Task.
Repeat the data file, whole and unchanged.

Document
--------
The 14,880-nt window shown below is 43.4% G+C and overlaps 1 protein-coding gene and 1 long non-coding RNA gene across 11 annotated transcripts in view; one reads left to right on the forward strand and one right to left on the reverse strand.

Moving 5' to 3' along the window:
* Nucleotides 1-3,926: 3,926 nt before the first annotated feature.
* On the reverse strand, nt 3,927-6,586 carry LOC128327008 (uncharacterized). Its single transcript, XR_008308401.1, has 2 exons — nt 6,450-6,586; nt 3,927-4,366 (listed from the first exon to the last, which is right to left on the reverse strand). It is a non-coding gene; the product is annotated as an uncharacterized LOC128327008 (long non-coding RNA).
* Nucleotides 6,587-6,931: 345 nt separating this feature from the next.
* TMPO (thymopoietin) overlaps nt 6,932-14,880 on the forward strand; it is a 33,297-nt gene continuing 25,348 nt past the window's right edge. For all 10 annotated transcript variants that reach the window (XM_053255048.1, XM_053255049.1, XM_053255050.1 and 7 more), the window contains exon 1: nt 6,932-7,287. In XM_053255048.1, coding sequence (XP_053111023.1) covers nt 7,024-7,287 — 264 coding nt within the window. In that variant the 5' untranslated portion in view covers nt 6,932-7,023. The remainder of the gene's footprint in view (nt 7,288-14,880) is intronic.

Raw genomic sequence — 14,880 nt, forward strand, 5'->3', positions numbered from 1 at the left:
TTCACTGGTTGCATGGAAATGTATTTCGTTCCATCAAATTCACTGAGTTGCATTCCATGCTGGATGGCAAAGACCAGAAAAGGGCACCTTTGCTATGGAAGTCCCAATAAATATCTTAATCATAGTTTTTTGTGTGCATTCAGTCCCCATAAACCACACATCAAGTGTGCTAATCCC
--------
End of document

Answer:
The 14,880-nt window shown below is 43.4% G+C and overlaps 1 protein-coding gene and 1 long non-coding RNA gene across 11 annotated transcripts in view; one reads left to right on the forward strand and one right to left on the reverse strand.

Moving 5' to 3' along the window:
* Nucleotides 1-3,926: 3,926 nt before the first annotated feature.
* On the reverse strand, nt 3,927-6,586 carry LOC128327008 (uncharacterized). Its single transcript, XR_008308401.1, has 2 exons — nt 6,450-6,586; nt 3,927-4,366 (listed from the first exon to the last, which is right to left on the reverse strand). It is a non-coding gene; the product is annotated as an uncharacterized LOC128327008 (long non-coding RNA).
* Nucleotides 6,587-6,931: 345 nt separating this feature from the next.
* TMPO (thymopoietin) overlaps nt 6,932-14,880 on the forward strand; it is a 33,297-nt gene continuing 25,348 nt past the window's right edge. For all 10 annotated transcript variants that reach the window (XM_053255048.1, XM_053255049.1, XM_053255050.1 and 7 more), the window contains exon 1: nt 6,932-7,287. In XM_053255048.1, coding sequence (XP_053111023.1) covers nt 7,024-7,287 — 264 coding nt within the window. In that variant the 5' untranslated portion in view covers nt 6,932-7,023. The remainder of the gene's footprint in view (nt 7,288-14,880) is intronic.

Raw genomic sequence — 14,880 nt, forward strand, 5'->3', positions numbered from 1 at the left:
TTCACTGGTTGCATGGAAATGTATTTCGTTCCATCAAATTCACTGAGTTGCATTCCATGCTGGATGGCAAAGACCAGAAAAGGGCACCTTTGCTATGGAAGTCCCAATAAATATCTTAATCATAGTTTTTTGTGTGCATTCAGTCCCCATAAACCACACATCAAGTGTGCTAATCCC